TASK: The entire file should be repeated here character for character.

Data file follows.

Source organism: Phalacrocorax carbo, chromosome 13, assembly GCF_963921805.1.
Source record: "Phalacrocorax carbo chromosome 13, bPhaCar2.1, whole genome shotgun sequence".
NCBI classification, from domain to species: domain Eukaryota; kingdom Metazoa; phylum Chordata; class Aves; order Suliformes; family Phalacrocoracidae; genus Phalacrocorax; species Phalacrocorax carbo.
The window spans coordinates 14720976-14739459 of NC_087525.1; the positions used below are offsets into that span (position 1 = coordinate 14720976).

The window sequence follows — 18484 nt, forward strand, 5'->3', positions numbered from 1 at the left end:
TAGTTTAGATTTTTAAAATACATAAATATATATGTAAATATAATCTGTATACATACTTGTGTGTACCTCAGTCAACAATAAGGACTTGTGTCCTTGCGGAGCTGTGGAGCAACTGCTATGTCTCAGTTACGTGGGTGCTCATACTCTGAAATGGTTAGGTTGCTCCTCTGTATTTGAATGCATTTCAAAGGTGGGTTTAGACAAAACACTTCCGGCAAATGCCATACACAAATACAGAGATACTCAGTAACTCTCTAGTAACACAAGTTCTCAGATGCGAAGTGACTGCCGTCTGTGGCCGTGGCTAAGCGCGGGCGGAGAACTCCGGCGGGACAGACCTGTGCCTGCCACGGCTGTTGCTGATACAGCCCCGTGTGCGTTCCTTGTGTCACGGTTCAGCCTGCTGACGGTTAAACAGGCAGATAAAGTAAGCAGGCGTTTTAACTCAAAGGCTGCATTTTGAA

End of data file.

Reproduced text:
Source organism: Phalacrocorax carbo, chromosome 13, assembly GCF_963921805.1.
Source record: "Phalacrocorax carbo chromosome 13, bPhaCar2.1, whole genome shotgun sequence".
NCBI classification, from domain to species: domain Eukaryota; kingdom Metazoa; phylum Chordata; class Aves; order Suliformes; family Phalacrocoracidae; genus Phalacrocorax; species Phalacrocorax carbo.
The window spans coordinates 14720976-14739459 of NC_087525.1; the positions used below are offsets into that span (position 1 = coordinate 14720976).

The window sequence follows — 18484 nt, forward strand, 5'->3', positions numbered from 1 at the left end:
TAGTTTAGATTTTTAAAATACATAAATATATATGTAAATATAATCTGTATACATACTTGTGTGTACCTCAGTCAACAATAAGGACTTGTGTCCTTGCGGAGCTGTGGAGCAACTGCTATGTCTCAGTTACGTGGGTGCTCATACTCTGAAATGGTTAGGTTGCTCCTCTGTATTTGAATGCATTTCAAAGGTGGGTTTAGACAAAACACTTCCGGCAAATGCCATACACAAATACAGAGATACTCAGTAACTCTCTAGTAACACAAGTTCTCAGATGCGAAGTGACTGCCGTCTGTGGCCGTGGCTAAGCGCGGGCGGAGAACTCCGGCGGGACAGACCTGTGCCTGCCACGGCTGTTGCTGATACAGCCCCGTGTGCGTTCCTTGTGTCACGGTTCAGCCTGCTGACGGTTAAACAGGCAGATAAAGTAAGCAGGCGTTTTAACTCAAAGGCTGCATTTTGAA